The current interest in “historical paint” colours stems from a range that Papers and Paints produced over twenty years ago.
Our Historical Colours – the first range with this theme – was taken from colours used in the applied arts (for example porcelain and tapestry). When these first came out many people got in touch with us thinking that they were colours that had been used in buildings of the past. Fortunately, during my academic research I had come across a collection of hand-painted colour cards that had been prepared by a house painter for a client in 1807. Crudely put, it was like finding a Dulux paint chart in two hundred years time.
This unique set of colour cards (of which some can be seen above) was found in the archive of a Scottish house that had been destroyed by fire in the 1940s.
I was loaned the cards for a year, during which time I matched each of the seventy colours in conventional, modern, paints. From these we produced our Traditional Colours the first fully-researched collection of such colours to be put onto the market.
We had clearly started something, for before long a number of much larger companies had jumped onto the bandwagon and other ranges began to appear in the shops. It’s amazing what a lot of PR and a gullible public can do, for colours that had no connection with the past were being touted as “historic” and spurious stories woven about their origins. Pigments derived from vegetal sources were described as having been dug out of the ground and other fugitive ones that may have appeared on the watercolourist’s palette were transformed into house-painting colours.
English Heritage, concerned at the way things were going, employed me on two occasions during the last 15 years to produce ranges of paint colours that reflected those in general use between ca.1700-1950. These ranges were manufactured by big paint companies and put on to the general market. They can still be found, but sadly, both ranges have been diluted for commercial reasons and colours with no precedent have been inserted, so one has to pick with care to find the genuine ones. As a result our Traditional Colours is the only range of fully-researched “historical” colours that are readily available.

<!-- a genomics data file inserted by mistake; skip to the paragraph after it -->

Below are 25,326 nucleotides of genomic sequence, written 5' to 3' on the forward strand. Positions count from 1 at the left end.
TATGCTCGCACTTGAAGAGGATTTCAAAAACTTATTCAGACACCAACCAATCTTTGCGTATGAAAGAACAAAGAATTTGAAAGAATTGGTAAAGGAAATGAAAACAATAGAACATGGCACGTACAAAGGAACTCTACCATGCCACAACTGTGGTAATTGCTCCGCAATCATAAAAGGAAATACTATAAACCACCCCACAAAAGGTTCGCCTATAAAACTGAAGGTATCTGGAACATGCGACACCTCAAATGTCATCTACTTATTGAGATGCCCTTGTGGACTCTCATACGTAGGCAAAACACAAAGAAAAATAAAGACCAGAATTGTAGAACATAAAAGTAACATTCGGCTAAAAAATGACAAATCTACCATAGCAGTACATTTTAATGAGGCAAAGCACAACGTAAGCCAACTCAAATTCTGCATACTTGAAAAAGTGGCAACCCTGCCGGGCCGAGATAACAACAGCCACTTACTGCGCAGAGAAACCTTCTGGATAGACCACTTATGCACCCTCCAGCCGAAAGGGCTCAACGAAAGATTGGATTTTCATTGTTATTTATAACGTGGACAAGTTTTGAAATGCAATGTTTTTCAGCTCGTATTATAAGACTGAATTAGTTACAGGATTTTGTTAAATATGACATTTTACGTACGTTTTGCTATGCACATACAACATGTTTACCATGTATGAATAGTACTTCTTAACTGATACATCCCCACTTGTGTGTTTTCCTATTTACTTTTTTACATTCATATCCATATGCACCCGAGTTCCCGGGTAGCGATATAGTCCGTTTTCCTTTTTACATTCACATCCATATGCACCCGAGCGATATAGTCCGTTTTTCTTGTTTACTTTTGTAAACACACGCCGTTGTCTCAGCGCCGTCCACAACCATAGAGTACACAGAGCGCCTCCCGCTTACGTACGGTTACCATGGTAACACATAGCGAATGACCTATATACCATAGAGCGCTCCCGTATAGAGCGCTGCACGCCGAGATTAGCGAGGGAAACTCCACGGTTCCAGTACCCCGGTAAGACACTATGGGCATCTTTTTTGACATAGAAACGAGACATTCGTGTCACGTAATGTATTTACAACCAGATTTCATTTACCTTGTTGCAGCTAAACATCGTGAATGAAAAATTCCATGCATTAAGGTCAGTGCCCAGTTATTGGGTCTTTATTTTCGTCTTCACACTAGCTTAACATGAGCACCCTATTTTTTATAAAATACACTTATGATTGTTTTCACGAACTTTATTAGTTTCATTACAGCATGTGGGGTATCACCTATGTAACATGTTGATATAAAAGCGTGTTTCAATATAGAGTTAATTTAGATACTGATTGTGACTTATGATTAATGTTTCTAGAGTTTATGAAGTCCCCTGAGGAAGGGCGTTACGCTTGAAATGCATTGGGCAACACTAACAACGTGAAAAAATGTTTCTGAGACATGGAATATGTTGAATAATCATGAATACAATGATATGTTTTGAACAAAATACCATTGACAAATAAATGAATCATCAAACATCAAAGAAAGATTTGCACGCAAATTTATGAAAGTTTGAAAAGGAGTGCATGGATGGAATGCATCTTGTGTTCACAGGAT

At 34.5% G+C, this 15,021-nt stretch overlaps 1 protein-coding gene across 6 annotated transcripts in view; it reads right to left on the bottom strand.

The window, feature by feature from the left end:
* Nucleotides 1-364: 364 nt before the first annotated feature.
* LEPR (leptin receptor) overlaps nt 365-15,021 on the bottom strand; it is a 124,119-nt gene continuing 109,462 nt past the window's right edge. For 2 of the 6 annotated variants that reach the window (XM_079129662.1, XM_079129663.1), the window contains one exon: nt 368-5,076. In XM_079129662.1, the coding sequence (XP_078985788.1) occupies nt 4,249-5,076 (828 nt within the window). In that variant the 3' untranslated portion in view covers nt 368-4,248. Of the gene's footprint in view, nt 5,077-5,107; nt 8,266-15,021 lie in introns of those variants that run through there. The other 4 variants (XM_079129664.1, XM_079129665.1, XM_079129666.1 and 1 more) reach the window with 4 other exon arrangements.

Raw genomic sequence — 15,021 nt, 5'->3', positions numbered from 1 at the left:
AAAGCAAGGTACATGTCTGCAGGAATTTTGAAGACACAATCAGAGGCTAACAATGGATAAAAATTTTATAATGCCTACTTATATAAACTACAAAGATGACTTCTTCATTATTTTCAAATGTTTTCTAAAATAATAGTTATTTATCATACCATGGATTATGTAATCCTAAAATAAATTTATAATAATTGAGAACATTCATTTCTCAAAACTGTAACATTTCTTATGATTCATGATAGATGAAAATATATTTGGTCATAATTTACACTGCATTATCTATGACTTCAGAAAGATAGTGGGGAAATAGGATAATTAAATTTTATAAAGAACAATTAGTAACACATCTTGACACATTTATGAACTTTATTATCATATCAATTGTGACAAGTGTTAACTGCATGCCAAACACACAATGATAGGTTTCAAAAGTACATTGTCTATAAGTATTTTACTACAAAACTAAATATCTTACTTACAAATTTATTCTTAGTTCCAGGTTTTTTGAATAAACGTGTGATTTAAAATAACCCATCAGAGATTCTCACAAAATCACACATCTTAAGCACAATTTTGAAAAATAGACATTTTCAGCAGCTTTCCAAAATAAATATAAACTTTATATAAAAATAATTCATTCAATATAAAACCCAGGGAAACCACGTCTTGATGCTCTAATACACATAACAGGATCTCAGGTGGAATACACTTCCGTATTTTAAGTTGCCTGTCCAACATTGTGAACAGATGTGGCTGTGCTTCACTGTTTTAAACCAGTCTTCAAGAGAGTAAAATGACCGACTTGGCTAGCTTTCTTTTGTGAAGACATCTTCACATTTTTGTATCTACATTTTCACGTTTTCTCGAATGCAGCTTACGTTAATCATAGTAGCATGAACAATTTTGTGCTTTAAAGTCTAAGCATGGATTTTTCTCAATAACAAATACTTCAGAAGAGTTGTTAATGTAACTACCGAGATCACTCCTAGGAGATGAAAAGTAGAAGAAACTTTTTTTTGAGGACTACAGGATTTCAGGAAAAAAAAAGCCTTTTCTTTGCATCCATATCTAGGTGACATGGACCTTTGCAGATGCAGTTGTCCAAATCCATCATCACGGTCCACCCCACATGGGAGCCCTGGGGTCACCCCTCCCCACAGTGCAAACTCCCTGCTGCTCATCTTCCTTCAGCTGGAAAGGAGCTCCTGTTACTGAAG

We have continued with our research and produced a set of 1950s paint colours about eight years ago following exciting analytical projects at the Royal Festival Hall and the Golden Lane Housing Estate. Subsequent work on the Barbican Housing Estate led to the release of a set of 1960s paint colours.
Many may know that we are frequently employed to design ranges of paint colours for other companies, especially in Europe. Ranges of 1950s colours and 1960s colours have been produced for an excellent French company – Ressource - and they recently took delivery of a new range, which is still ‘under wraps’.
Being small and sharply focussed has enabled Papers and Paints to innovate and to respond to clients’ requests, although we often appear to be leading trends in colour. This is evidenced by the massive interest in ‘heritage’ colours since our early work on them in the 1980s.
Our most recent ranges have focussed on the 1970s and 1980s, although such is the degree of piracy in this cut-throat world of colour that (for the moment, at least) they may only be seen on the shop premises.
Of course, you may be one of those who is not concerned with the claims made about the pedigree of a particular paint range, but If in doubt, when looking at a range of “historical” paint colours, do ask what they are based on.
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